No wonder that this book attracted such negative reaction from 'experts' in Russian politics. What seemed almost to everyone as illogical, bizarre behavior of a senile tsar suddenly becomes clear, simple and logical. Yeltsin describes day by day his struggle for power since he started his presidential race with support of only 3% of popular support. As one reads the book it becomes evident that Yeltsin always had a very clear and realistic picture of what was happening around him. He could let people believe that he was too sick and weak to rule, watched who, how and when tried to get the power. Like a good hunter Yeltsin stoke deadly blows on his foes when they truely believed he was under their control. Yeltsin analyzes the situation, decides who's his friend or foe, plans his actions and acts without remorse. The book reads like a novel that unfolds the secrets of Russian under carpet bulldogs fighting.
4.0 out of 5 stars Surprisingly engaging--worth reading 4 Jan 2011
By Katrina Ilich - Published on Amazon.com
Format:Hardcover
Yeltsin's book was a pleasant surprise. The book certainly isn't slim, and when I picked it up, I anticipated a typically dry autobiography written in a prickly, defensive tone. Yeltsin, however, writes honestly, and rather than an arrogant drunkard, I saw a down-to-earth and somewhat perpetually-troubled man. Yeltsin mixes a daily diary with his documentation of some of the more publicized events--sex scandals, wars, and the like--to make a work that reads like a novel.

Now, the above isn't to say that this autobiography isn't biased, because it certainly is. Yeltsin glosses over certain issues and personal flaws, such as his exasperating penchant for dismissing prime ministers, aides, and all kinds of other government bureaucrats every few months. Yeltsin apparently has very high standards--though what, precisely, he's looking for in his personnel he never explains exactly--and a fondness for perfection that isn't readily apparent in media depictions of him. But keeping its one-sidedness in mind, we still see Yeltsin as a calculating commandeer, rather than a blathering puppet. Though he might have fallen to the latter in the latter part of his career, he definitely wasn't always so.

I believe the book is well worth reading, because, in my opinion, it is absolutely essential to examine history from as many viewpoints as possible. This is why I highly recommend reading autobiographies in general.

That being said, this book might not necessarily be for everyone. Because of Yeltsin's constantly-changing Kitchen Cabinet, there are myriads of names to keep track of, and most, being Russian, end in "ov," "ev," or "sky," which doesn't make them very conducive to being committed to memory. This is made more complicated by the fact that a full Russian name consists not of two names, but of three; a personal (given) name, a patronymic, and a surname. Though a character--in my following example, the Minster of the Interior--might be introduced as "Anatoly Sergeyevich Kulikov" for the first time, Yeltsin will subsequently refer to him as "Anatoly Sergeyevich," as is Russian custom.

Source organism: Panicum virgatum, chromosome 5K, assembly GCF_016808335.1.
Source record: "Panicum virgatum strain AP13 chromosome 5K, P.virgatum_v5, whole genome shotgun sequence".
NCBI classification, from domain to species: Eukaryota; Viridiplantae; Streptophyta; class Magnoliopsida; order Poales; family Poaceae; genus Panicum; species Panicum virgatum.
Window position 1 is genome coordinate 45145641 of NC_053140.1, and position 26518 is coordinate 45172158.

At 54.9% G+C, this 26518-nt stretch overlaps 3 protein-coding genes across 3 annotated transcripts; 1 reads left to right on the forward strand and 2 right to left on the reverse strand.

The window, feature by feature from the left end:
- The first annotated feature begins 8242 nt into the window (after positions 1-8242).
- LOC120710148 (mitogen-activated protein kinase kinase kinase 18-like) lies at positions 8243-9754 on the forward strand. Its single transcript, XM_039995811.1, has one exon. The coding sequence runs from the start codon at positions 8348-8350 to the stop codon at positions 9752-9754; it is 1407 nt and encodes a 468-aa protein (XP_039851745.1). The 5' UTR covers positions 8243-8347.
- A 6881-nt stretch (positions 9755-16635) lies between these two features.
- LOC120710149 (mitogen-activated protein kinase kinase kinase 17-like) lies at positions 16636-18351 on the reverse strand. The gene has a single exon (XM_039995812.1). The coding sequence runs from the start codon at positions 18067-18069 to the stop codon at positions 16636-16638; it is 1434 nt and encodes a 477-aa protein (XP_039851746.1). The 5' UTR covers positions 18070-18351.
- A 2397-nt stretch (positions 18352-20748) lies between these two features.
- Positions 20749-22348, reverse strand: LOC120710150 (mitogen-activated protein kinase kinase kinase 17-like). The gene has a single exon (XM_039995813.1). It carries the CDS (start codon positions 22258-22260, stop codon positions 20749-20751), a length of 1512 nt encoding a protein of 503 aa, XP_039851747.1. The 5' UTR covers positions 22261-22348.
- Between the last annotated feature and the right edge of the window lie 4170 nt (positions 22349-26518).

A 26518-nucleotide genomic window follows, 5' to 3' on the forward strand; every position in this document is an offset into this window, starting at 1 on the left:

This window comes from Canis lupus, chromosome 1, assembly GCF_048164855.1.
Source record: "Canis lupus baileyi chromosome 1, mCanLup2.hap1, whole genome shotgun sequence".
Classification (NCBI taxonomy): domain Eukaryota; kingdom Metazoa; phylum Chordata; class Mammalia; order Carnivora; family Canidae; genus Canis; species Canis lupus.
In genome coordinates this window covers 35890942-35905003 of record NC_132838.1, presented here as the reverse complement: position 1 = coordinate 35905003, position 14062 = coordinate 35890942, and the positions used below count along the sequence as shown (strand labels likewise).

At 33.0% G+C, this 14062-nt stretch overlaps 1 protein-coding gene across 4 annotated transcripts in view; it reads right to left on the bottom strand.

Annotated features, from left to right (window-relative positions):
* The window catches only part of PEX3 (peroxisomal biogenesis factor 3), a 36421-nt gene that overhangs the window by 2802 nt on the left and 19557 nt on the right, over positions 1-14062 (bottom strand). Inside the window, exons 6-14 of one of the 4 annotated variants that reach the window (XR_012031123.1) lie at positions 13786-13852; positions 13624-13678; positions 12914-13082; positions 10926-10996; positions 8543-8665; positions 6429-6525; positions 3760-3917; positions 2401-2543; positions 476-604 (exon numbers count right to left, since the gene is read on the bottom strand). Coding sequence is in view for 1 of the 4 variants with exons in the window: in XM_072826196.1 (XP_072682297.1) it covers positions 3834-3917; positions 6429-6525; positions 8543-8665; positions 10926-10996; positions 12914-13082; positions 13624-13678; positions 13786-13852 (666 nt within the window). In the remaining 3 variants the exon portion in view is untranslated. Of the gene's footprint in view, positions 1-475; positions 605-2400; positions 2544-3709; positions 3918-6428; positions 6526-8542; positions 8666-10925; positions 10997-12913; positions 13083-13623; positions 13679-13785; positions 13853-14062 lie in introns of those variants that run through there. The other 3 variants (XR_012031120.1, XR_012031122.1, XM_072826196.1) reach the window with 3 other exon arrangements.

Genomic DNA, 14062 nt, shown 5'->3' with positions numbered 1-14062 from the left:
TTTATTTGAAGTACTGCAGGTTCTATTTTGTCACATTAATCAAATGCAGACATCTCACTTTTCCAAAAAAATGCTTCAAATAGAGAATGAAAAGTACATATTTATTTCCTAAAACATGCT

For those new to Russian history and politics or simply unfamiliar with these older names, there is a useful chart featuring the names and descriptions of the "principal figures" available at the beginning of the book. I'd suggest dog-earing the page, as you will be referring to it often.

Politics aside, it's a good book written by a good man, and it has a permanent place on my shelf.
3 of 5 people found the following review helpful
4.0 out of 5 stars Wow 10 Nov 2000
By A Customer - Published on Amazon.com
Format:Hardcover
This is such a great memoir of a very interesting man. I always felt that Yelstin never got his commupance. He led a country the best he could in a very hard time
And now we get to hear everything that happend from the "front-lines" in the leaders own words.
0 of 1 people found the following review helpful
3.0 out of 5 stars cultural insights 27 Mar 2002
By A Customer - Published on Amazon.com
Format:Hardcover
Although this book is quite limited in it's perspective, it does offer both candid and posed tips on modern Russian culture. Mr. Yeltsin's copious jottings reveal his personal taste for style and political power. The writings also reveal some of the cultural challenges that plague the Russian people such as; peer presure among adults for consumption of vodka and the need for modern business people to find a moral code that will promote sound national and international business practices. The extensive political reporting which Mr. Yeltsin has voiced would indicate that Russian self-government is still in the developing stages and has many hurtles to pass. However the outlook is hopeful and not blindly so. One leaves the text wondering how we might come to learn more of President Putin's own style of politics. An interesting read for anyone studying modern Russian culture, this book is by no means an authoratative overview on the culture.